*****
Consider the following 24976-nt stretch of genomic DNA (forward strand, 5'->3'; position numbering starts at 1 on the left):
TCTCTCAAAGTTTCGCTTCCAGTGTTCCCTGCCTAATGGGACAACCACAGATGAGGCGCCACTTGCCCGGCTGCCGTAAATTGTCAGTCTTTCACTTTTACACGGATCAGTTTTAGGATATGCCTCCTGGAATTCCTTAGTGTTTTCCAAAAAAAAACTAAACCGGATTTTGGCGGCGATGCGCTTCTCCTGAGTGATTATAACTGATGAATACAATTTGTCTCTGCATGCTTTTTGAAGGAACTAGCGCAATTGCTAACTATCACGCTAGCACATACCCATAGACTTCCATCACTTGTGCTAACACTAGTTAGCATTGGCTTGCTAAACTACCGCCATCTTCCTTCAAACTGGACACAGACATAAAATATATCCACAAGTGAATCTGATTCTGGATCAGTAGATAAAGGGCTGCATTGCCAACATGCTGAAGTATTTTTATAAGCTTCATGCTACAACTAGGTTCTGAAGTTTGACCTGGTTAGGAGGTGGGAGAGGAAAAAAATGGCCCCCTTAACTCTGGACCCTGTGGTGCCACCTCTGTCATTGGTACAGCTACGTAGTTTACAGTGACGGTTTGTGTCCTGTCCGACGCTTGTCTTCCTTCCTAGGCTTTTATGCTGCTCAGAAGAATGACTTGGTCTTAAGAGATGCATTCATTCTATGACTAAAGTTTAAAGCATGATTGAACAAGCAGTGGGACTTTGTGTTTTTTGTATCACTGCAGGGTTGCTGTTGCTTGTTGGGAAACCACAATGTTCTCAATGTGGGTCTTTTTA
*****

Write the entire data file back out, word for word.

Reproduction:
Consider the following 24976-nt stretch of genomic DNA (forward strand, 5'->3'; position numbering starts at 1 on the left):
TCTCTCAAAGTTTCGCTTCCAGTGTTCCCTGCCTAATGGGACAACCACAGATGAGGCGCCACTTGCCCGGCTGCCGTAAATTGTCAGTCTTTCACTTTTACACGGATCAGTTTTAGGATATGCCTCCTGGAATTCCTTAGTGTTTTCCAAAAAAAAACTAAACCGGATTTTGGCGGCGATGCGCTTCTCCTGAGTGATTATAACTGATGAATACAATTTGTCTCTGCATGCTTTTTGAAGGAACTAGCGCAATTGCTAACTATCACGCTAGCACATACCCATAGACTTCCATCACTTGTGCTAACACTAGTTAGCATTGGCTTGCTAAACTACCGCCATCTTCCTTCAAACTGGACACAGACATAAAATATATCCACAAGTGAATCTGATTCTGGATCAGTAGATAAAGGGCTGCATTGCCAACATGCTGAAGTATTTTTATAAGCTTCATGCTACAACTAGGTTCTGAAGTTTGACCTGGTTAGGAGGTGGGAGAGGAAAAAAATGGCCCCCTTAACTCTGGACCCTGTGGTGCCACCTCTGTCATTGGTACAGCTACGTAGTTTACAGTGACGGTTTGTGTCCTGTCCGACGCTTGTCTTCCTTCCTAGGCTTTTATGCTGCTCAGAAGAATGACTTGGTCTTAAGAGATGCATTCATTCTATGACTAAAGTTTAAAGCATGATTGAACAAGCAGTGGGACTTTGTGTTTTTTGTATCACTGCAGGGTTGCTGTTGCTTGTTGGGAAACCACAATGTTCTCAATGTGGGTCTTTTTA